"What does it take for any of us to learn how to return to our innocence?"
The answer, of course, is one that winds and turns on an axis of every individual, differently. And yet we whirl together.
This film has become my new #1, of all time. Perhaps it was the bookending with accessible yet genius modern dance performances (having studied and performed modern dance in college, I can say that these were quite, well, perfect). Perhaps it was the precision with which the the scenes in time were juxtaposed, to tug with maximum emotive force, yet so gently.
I don't know. I am still in the throws of reflection. Here are some observations that initially strike me as genius. The rest I will leave to you if you have not seen. For this, my friends, is a sacred production ... one that I more than hesitate to explain, for I am gratefully unable to be stretched beyond words.
Vaguely, the plot revolves around two men--Marco (Dario Grandinetti) and Benigno (Javier Camara) whose lives have been intertwined with women--Lydia (Rosario Flores) and Alicia (Leonor Watling)--who are in commas.
The twists and turns of both of these relationships are best discovered in the watching. While at first you will likely be mesmerized by the perfect pace, genius time skipping, clean script and sensual choices of Pedro Amodovar (not to mention the person in charge of casting), you will soon be pulled deeper into personal passages that find a settling point within Marco. And what a fitting actor to lead you into what ultimately transpires.
His profession is that of a travel writer, an occupation chosen out of love, not for the craft but for a woman. In this occupation, his antennae have become acutely sensitive not only to all that is taken in by the senses but also to the textured experiences of others. As the film slopes down from its climax, we realize how much we need him to translate the rest of the story, emotionally. We become him; we have to take him on, take his feelings as ours. Indeed, without his soft underbelly exposed to what his unusual emotional intelligence must process, this film would be like any other (but still better).
We realize that both Marco and Benigno found their lot in life through their love and devotion to women. Benigno's path is riddled, however, with hardships (that he endearingly smiles in the face of). As Marco looks on, he is coaxed closer to Benigno by destiny's hands. And yet, a perfect scene--during a visit across plexiglass at a psychotic ward where the reflections subtly yet precisely overlay their faces--captures something more than destiny or coincidence can explain.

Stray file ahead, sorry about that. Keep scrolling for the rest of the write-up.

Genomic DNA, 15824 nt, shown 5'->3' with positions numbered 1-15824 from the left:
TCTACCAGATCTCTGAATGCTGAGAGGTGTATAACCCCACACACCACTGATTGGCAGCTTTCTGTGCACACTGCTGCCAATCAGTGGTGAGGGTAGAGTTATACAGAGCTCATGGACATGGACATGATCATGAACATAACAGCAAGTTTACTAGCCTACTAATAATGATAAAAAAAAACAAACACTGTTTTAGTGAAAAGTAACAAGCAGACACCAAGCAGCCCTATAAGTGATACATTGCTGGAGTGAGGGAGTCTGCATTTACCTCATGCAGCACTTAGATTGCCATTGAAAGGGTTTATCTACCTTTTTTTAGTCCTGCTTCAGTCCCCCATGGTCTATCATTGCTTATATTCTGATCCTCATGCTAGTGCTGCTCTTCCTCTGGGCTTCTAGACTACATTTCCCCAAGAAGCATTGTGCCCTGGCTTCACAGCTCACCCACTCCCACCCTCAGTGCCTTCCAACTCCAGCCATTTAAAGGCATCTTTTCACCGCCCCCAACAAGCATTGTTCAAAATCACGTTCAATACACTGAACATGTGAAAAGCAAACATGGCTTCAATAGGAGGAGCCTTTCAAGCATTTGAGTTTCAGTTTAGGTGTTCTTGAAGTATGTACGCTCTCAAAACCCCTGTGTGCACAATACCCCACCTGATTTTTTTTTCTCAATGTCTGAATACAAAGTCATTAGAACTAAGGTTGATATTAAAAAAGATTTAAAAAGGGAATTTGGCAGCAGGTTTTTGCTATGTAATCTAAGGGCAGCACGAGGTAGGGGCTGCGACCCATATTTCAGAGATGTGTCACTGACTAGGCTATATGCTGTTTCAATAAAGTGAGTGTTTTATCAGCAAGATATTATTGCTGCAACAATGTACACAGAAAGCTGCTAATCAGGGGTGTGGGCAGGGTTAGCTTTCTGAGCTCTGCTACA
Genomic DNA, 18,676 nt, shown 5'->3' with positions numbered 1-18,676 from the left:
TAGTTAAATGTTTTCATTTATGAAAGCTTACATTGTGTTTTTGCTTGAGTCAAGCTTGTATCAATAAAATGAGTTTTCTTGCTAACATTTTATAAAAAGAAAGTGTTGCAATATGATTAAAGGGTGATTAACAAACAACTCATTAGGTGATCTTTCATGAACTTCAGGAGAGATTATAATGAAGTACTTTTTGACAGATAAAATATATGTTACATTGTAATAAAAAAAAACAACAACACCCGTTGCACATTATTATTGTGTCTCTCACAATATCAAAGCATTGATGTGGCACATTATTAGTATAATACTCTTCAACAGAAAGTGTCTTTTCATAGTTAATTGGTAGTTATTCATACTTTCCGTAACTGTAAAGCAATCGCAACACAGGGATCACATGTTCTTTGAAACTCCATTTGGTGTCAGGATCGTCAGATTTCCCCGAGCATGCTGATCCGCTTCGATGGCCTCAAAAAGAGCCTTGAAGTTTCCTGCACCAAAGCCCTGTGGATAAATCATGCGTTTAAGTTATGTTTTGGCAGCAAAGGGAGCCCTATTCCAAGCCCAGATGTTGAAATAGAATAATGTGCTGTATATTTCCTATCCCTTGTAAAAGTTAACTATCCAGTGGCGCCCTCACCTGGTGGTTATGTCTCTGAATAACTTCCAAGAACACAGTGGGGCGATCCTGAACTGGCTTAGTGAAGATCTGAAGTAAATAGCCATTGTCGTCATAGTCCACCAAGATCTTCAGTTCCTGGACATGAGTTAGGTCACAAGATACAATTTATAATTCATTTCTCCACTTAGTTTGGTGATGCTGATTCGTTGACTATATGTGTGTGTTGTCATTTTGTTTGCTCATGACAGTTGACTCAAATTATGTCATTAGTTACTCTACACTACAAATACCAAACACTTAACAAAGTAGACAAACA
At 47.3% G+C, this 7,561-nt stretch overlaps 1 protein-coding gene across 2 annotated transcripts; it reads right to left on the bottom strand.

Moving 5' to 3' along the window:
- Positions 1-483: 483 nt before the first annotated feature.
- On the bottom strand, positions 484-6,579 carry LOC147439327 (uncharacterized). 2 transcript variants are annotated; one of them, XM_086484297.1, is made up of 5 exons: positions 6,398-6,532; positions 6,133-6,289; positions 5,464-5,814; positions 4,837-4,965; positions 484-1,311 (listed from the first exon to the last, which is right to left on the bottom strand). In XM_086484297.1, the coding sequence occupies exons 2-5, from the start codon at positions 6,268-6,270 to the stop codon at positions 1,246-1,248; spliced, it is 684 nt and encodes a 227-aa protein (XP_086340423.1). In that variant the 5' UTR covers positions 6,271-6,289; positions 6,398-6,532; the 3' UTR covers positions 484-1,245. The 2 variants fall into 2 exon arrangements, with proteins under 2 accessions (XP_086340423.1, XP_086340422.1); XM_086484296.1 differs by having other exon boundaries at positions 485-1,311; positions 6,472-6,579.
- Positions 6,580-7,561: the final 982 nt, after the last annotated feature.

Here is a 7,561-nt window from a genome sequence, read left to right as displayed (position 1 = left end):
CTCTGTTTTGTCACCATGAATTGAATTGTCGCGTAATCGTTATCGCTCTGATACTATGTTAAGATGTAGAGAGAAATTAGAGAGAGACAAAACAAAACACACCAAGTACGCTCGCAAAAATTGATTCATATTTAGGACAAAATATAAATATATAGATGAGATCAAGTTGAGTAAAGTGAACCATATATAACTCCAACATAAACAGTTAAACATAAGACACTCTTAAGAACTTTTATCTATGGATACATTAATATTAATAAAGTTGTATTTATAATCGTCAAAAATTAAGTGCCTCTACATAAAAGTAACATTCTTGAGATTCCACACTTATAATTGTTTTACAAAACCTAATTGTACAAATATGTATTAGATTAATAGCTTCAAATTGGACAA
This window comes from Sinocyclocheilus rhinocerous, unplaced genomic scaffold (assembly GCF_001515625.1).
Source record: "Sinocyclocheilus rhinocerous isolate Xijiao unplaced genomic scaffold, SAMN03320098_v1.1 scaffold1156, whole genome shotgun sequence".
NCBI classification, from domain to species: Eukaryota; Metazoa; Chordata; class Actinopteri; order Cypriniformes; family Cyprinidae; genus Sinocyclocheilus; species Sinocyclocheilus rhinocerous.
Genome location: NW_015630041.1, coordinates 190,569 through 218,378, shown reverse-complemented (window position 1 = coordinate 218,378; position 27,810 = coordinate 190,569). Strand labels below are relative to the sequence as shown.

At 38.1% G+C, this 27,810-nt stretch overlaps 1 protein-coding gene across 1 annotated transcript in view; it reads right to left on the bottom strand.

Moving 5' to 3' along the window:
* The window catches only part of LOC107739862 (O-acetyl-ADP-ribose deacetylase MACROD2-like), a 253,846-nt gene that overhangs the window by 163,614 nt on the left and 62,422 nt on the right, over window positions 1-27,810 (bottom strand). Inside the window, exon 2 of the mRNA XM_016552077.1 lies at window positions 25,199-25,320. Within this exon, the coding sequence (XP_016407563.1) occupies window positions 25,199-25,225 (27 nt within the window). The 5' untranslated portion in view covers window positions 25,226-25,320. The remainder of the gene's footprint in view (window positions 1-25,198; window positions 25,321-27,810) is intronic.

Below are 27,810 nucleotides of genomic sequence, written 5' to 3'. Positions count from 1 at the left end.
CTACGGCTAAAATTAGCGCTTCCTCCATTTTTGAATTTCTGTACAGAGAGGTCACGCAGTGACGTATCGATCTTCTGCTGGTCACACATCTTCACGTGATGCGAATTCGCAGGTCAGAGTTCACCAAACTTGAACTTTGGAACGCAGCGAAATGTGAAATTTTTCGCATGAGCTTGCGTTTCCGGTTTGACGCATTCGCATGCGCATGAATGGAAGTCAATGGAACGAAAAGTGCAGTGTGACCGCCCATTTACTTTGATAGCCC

Although they are propped up in the film's trailers and posters as the premise for the film due to their striking beauty and symbolism, the bullfighting scenes are fleeting plot anchors. The symbolism is no less important, however. The bull in the first fight, bloody and tired, is conquered by Lydia (a famous female bullfighter), who has just before the fight shown absolute resistance when prompted for her feelings around a breakup. Her gesture to slay the animal aligns with this need to fight her feelings (the bull symbolizing the sheer, relentless power of emotions), and thus show the world her powerlessness (blood-strewn bull topples to the will of the human mind and its contrived traditions and social pressures).
The second bullfight scene, however, is wildly different. It displays surrender and the start of cascading events and crisscrossing of lives--its resolution is not seen until late in the film, when Lydia's ex lover returns to the side of her bed ... albeit not under ordinary circumstances.
The film is dotted with the refreshingly-candid and delightfully-crass banter of ordinary people. It provides a poignant backdrop to the main characters. We see clearly that these chatty, gossipy people are locked into the eye of life's storm but have seemingly never gone through the big "doughnut" of thunder-struck madness to get there. Missing out on the juice of life through their squatting in the comfort zone, they half-bake the stories of the lives of others to invent drama. The main characters are those living right in the storm, looking for that center. As they find it, so too do they discover a return to innocence that can only be attained by passage through the weathering of life.